Institute for War and Peace Reporting | Giving Voice, Driving Change
Kazaks and Kyrgyz at Odds Over Gas
The Kazak government’s proposal to build a new pipeline to secure its gas supplies is a sign it is getting tough on regional energy matters. But many believe the Central Asian states can sort out how they supply each other with energy through negotiation rather than unilateral action.
Southern and eastern parts of Kazakstan currently receive gas from Uzbekistan via a Soviet-era pipeline routed through neighbouring Kyrgyzstan for much of its length. For the Kazaks, the problem is that the Kyrgyz energy authorities – desperate for fuel – siphon off some of the gas before it reaches its intended destination.
Now, it seems, Kazakstan has had enough. At a cabinet meeting on April 6, Kazak prime minister Danial Akhmetov told officials to begin planning work for a 142-kilometre pipeline that would cut Kyrgyzstan out of the loop, taking Uzbek gas direct to Kazakstan. The project, he said, would ensure not only “the stability of Kazakstan’s gas system, but also its energy security”.
The Kyrgyz admit to taking the gas, especially during the cold winter months, but say they try to pay for it.
They view the issue as part of a complex web of regional supply arrangements, saying the Kazaks are often less than reliable in fulfilling their pledge to supply Kyrgyzstan with coal. Kyrgyzstan’s Uzbek and Kazak neighbours are committed to supplying it with combustible fuel to reduce its need to drain its mountain reservoirs to generate hydroelectricity in winter. This should allow water to be saved up for release downstream in time for Uzbekistan and Kazakstan to use it for irrigation in summer.
Observers in Kyrgyzstan point to the large cost of the project and the risk that it would provoke their country into taking a tougher stance on the related coal and water issues. Many believe the Kazak proposal is no more than political posturing designed to put pressure on the Kyrgyz.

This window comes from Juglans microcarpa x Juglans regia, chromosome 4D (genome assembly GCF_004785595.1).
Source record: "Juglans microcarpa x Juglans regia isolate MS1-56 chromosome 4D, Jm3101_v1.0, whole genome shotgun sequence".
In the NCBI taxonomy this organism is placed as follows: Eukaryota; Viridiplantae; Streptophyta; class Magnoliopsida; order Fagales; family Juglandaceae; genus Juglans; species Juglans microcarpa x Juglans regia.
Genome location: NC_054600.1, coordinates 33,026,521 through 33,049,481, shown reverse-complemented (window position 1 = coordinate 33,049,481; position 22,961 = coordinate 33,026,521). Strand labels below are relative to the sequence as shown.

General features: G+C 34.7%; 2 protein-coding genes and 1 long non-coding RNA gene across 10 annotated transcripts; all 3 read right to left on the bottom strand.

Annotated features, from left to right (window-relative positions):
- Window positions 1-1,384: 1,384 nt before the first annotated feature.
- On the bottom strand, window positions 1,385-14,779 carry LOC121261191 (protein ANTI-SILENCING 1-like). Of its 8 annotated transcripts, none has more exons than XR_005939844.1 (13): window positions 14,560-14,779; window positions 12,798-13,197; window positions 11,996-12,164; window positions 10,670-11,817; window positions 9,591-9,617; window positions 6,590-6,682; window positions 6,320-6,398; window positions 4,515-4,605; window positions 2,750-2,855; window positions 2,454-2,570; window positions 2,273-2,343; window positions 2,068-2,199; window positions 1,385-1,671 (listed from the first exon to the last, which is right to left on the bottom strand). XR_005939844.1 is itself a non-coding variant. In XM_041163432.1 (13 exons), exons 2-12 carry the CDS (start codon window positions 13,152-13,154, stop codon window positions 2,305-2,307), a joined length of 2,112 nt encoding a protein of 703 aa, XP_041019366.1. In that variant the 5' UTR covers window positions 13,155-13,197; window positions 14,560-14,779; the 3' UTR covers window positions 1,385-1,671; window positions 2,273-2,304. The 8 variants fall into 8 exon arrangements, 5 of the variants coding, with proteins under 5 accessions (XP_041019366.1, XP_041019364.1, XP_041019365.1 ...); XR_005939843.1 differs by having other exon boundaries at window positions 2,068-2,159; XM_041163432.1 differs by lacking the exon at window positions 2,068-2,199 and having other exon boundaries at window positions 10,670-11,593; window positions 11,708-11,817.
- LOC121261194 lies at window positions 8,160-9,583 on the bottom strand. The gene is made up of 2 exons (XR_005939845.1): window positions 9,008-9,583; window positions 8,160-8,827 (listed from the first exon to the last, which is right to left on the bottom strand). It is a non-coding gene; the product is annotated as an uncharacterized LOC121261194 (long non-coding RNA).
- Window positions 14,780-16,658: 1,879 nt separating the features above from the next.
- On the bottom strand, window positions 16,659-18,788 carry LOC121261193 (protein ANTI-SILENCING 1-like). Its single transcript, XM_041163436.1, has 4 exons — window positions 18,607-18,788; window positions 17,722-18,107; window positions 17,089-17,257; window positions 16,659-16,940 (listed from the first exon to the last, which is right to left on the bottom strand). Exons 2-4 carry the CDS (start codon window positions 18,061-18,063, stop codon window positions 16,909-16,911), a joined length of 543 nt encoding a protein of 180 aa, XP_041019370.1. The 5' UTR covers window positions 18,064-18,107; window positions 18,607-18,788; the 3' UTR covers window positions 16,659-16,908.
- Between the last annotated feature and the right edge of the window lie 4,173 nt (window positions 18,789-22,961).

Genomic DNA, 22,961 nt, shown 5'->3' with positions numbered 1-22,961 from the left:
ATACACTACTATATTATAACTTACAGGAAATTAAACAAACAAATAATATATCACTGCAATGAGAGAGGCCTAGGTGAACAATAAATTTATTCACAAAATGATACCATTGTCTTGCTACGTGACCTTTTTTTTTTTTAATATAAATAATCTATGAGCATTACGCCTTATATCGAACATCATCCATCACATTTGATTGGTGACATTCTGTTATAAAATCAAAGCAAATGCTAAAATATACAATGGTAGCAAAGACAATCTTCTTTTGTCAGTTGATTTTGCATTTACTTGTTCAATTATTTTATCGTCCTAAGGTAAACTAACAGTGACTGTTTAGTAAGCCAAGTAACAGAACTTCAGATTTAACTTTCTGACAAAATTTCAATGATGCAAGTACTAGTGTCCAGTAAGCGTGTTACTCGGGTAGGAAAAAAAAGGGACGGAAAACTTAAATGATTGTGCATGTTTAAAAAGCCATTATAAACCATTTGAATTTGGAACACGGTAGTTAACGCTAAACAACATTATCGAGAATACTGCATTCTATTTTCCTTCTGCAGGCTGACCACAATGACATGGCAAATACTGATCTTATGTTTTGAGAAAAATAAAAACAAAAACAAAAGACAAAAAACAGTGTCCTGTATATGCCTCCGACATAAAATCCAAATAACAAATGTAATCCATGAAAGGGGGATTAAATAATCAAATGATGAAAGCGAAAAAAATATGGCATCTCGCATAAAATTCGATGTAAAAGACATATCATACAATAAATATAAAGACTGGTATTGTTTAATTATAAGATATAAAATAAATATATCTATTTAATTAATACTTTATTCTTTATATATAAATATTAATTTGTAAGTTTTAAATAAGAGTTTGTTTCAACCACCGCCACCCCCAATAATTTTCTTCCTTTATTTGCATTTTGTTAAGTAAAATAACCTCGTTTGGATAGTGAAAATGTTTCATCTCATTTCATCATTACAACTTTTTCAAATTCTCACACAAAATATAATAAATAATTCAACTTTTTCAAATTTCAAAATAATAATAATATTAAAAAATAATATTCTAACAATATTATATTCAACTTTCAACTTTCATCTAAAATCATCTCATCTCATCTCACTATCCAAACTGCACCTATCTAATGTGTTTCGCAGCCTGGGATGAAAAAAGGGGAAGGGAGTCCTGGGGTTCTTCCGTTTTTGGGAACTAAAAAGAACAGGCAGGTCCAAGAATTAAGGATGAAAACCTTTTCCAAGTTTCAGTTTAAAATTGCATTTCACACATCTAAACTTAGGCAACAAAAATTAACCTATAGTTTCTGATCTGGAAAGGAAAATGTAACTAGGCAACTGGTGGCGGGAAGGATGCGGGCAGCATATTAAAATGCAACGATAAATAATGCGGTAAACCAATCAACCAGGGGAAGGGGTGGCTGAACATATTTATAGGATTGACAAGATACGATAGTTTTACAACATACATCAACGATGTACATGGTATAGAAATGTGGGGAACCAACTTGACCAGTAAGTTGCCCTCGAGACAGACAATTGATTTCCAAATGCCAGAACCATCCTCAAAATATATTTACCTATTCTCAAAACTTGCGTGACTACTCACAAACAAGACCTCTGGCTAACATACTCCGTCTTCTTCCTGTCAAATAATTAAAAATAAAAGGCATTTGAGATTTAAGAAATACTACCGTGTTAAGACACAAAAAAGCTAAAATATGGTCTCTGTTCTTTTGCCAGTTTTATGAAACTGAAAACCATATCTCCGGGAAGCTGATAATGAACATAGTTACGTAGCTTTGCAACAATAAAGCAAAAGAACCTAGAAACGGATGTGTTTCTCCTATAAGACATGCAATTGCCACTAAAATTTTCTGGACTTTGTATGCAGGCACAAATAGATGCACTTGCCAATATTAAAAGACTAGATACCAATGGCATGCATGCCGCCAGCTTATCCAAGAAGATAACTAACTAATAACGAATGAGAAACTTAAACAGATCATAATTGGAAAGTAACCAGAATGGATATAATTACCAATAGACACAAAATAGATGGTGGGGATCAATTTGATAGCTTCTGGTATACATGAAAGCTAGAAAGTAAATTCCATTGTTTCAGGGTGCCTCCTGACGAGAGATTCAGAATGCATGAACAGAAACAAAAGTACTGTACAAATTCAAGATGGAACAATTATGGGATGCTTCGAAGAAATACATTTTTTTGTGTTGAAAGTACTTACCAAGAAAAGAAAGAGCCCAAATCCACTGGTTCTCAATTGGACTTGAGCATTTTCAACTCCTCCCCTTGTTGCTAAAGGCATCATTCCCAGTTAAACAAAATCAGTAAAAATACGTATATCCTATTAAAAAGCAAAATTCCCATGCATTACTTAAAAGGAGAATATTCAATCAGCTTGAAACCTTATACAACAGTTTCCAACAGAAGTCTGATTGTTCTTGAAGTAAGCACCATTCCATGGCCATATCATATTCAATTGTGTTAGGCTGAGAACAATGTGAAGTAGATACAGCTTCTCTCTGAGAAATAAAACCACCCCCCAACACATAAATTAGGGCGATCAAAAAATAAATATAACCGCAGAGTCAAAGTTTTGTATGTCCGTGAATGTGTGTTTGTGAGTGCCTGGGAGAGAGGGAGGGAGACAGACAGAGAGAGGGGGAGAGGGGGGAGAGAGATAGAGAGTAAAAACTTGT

But Akhmetov maintains that if a diplomatic solution fails to materialise, construction will go ahead.
Oil-rich Kazakstan has remained dependent on gas imported from Uzbekistan since the countries were part of the integrated Soviet economy. Kazakstan’s own energy reserves lie in its western regions and, since independence in 1991, it has not developed the infrastructure to transport enough fuel to other parts of the country’s vast territory.
As a result, the densely populated south-east, home to the former capital Almaty, continues to rely on imported gas from Uzbekistan.
While the Kyrgyz government – which itself buys gas from Uzbekistan via a separate pipeline – admits to occasionally drawing fuel from the Kazak pipeline to meet its own needs, it claims that every effort is made to compensate for this financially.
“We sometimes take Kazak gas without permission but we always try to pay our debts,” said Ivan Beloshapka, head of the gas network in northern Kyrgyzstan.
But Tairbek Sarpashev, who heads the Kyrgyz parliament’s energy committee, acknowledged that payment is not always prompt, “We wish we could pay on time, but due to financial difficulties, we delay payments.”
The Kazak government claims that Kyrgyzstan currently owes it more than seven million dollars for the gas.
Tulegen Askarov, editor of the Kazak newspaper Epokha, told IWPR that this debt has to be seen in the wider context of water and coal. As well as Kazakstan’s occasional failure to honour its side of the coal-for-water agreement, things are complicated by the fact that fuel supply arrangements are often in the hands of private companies which are concerned only with payment rather than broader political relationships.
Sarpashev told IWPR that Kyrgyzstan stands to lose money as well as gas if the Kazaks go ahead with plans. “It was beneficial for Kyrgyzstan that the pipeline went through its territory,” he said. “We received the gas at privileged prices and sometimes took gas as payment for transit [fees].”
But Kazakstan too will have to factor in significant costs if the project goes ahead. Besides the actual cost of building the pipeline, there is also the possibility that Kyrgyzstan could retaliate by taking a harder stance on the water and coal deals.
“The Kyrgyz government will demand that the Kazak side strictly follows its obligations on common energy use,” said a Kazak analyst, who wished to remain anonymous.
As a result, many believe the plan is merely a tactic to scare Kyrgyzstan.
According to Asel Maksutova, a spokeswoman for Kyrgyzgaz, the national gas company which currently manages transit arrangements for the pipeline, “The new gas pipeline will cost at least 140 million dollars…. Why does Kazakstan need to spend this much when, even if we do take the Kazak gas without permission, we compensate them for it later? The pipeline won’t be moved. The problem will be solved by other means.”
“The Kazaks aren’t going to build a gas pipeline to bypass Kyrgyzstan,” agreed Kyrgyz parliamentary deputy Oxana Malevannaya. “They say this to improve their position in bilateral talks. By making threats, they hope to get conditions that are favourable to them.”
Akhmetov has left some room for a diplomatic solution – but he told the cabinet meeting that if this route fails, construction should go ahead later this year.
Asan Kuanov is an independent journalist in Almaty. Svetlana Nikonova is a trainee contributor in Bishkek.
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